Let's skip right past the engine specs on this one and the road handling--the 2017 Toyota Prius Prime Advanced is a smart budget car that costs $33,100 (the base price is $27,100) and provides both battery power and a gas engine. It's a bit like driving an Android phone around, and that's not intended as a criticism. Packed with features, it's a car you might consider if you love digital technology and innovations that are not necessarily related to driving but do help you feel safe and connected on the road.
Unlike the iPhone, Android is a bit more practical and customizable. You could say a Samsung phone running Android is willing to take more risks, especially in terms of battery saving-tech and allowing more unusual apps into the ecosystem. In the same way, it's a surprising how the Prius Prime Advanced is essentially an affordable entry-level car, but has features that mirror what you might find in a Mercedes-Benz or Lexus.
I first noticed this "risk taking" in how Toyota added some gamification. The Prius Prime gives you a score for how you're driving, rated out of 100. For example, if you constantly floor it and leave the car running when you're stopped, your score will hover around the 50s or 60s. If you use Eco mode instead of Normal or Power, ease off the accelerator gently, and brake longer (which regenerates battery power for the electric motor), your score will go up. During my test, I started to plug in the car at night--fully charged, it runs for about 25 miles in EV mode. My score went up significantly after that.
Another interesting perk? The Prius Prime knew when I was driving too long or moving around a little in the lane. (In truth, I wasn't tired at all, I was testing the lane-keeping tech.) In the dash and the HUD (or head-up display, which appears in the windshield), a coffee-cup icon appeared with a note suggesting to take a break.
The Prius has many other safety features, almost too many to count, like adaptive cruise (adjusting your speed for the vehicle in front of you) and collision detection (it stopped the car automatically and alerted me to brake just about every time I drove into my garage). It's surprising, in the same way a lower-cost Android phone is surprising compared to the spendy iPhone, because you usually don't see these features in an entry-level car. The Prius Prime is not intended for people who love to hear the roar of an engine and race around town; it has a 121-horsepower engine. But it would appeal to someone who wants to benefit from tech advancements and not pay through the nose for them.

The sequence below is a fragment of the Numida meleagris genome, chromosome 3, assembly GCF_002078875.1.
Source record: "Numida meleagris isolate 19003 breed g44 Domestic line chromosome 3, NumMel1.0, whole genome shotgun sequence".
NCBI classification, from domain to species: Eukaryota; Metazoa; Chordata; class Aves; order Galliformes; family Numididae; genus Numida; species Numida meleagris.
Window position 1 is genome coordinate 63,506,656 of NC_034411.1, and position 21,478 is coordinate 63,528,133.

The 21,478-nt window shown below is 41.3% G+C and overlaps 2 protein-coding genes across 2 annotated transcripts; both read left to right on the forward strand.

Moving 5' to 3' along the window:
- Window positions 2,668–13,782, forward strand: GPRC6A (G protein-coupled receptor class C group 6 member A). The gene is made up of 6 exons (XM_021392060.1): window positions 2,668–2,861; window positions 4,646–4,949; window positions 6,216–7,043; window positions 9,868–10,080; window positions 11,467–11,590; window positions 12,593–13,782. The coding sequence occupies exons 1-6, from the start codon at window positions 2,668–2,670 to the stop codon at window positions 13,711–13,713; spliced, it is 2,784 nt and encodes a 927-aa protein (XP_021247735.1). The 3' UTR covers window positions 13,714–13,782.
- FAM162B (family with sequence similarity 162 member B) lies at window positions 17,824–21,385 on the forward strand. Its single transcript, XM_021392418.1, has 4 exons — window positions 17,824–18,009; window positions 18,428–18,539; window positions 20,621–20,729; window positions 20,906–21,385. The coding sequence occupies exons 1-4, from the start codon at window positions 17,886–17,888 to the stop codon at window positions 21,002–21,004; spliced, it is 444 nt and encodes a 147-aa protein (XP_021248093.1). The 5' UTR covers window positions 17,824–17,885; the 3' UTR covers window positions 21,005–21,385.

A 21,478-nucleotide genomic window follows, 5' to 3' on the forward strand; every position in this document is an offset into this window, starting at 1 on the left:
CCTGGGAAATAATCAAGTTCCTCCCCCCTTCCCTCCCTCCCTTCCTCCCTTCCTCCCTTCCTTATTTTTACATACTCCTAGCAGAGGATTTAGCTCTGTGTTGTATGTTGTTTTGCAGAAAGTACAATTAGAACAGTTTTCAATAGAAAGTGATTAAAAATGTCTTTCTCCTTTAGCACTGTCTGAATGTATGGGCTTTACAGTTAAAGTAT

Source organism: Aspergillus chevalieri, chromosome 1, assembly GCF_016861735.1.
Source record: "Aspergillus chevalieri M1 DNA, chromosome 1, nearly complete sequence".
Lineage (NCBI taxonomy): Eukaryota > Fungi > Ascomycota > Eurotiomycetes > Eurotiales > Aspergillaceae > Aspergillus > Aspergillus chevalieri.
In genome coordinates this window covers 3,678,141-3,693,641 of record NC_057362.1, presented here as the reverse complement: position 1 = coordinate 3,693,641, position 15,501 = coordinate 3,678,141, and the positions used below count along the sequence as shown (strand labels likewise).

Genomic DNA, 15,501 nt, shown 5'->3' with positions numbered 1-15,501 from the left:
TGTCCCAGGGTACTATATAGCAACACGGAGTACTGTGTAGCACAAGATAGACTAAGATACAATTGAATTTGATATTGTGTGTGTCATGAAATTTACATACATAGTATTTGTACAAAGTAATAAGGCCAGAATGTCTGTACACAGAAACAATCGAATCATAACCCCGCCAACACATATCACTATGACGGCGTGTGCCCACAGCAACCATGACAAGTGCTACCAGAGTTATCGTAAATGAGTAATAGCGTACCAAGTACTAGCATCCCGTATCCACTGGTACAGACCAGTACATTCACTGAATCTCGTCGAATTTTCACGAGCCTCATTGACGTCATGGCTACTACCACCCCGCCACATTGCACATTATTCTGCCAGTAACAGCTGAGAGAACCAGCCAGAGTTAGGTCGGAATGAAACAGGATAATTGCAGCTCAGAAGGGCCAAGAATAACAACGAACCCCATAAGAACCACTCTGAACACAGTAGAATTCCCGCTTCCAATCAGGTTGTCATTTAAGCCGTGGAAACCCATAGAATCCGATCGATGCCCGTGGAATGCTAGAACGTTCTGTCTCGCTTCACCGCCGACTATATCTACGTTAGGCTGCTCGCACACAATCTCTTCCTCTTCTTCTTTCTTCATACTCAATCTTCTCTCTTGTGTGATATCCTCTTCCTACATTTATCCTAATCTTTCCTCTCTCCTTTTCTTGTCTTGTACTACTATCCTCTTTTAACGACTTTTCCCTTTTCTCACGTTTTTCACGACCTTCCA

The Prius is about the same size and price as the 2018 Nissan Leaf, which lasts 151 miles on one charge and is an all-electric. The style, comfort, ride, and feel of both cars (not to mention the price--the Leaf costs $29,990) is quite similar, and you may find yourself trying to charge the Prime just as often. In my test, I looked for charging stations whenever I went shopping or to a coffee-shop. In one case, I found one that charges $1.00 for a two-hour charge. I did the math, and realized--for the 25 miles of EV driving, that was not exactly a stellar arrangement, even if it could help save the planet. I still charged up.
Whether you like that babysitting for this plug-in hybrid is really a matter of personal preference. I didn't mind, but I could see if you owned the car you might not like it every day for years. Interestingly, the charge time is not as long as I suspected--it took only about five hours, and there's a handy display by the windshield that shows--not unlike an Android phone--the current charge level. On a 240V charger--the kind you'll find at shopping malls--you can top off the Prius Prime in about two hours.
Overall, you'll enjoy about 400-500 miles of driving when you charge occasionally; the lane-keeping tech, reminders to rest, and gamification features are surprising for an entry-level car. I recommend it if you love digital feedback; not as much if you want to win any races at the track or burn past other drivers in your morning commute.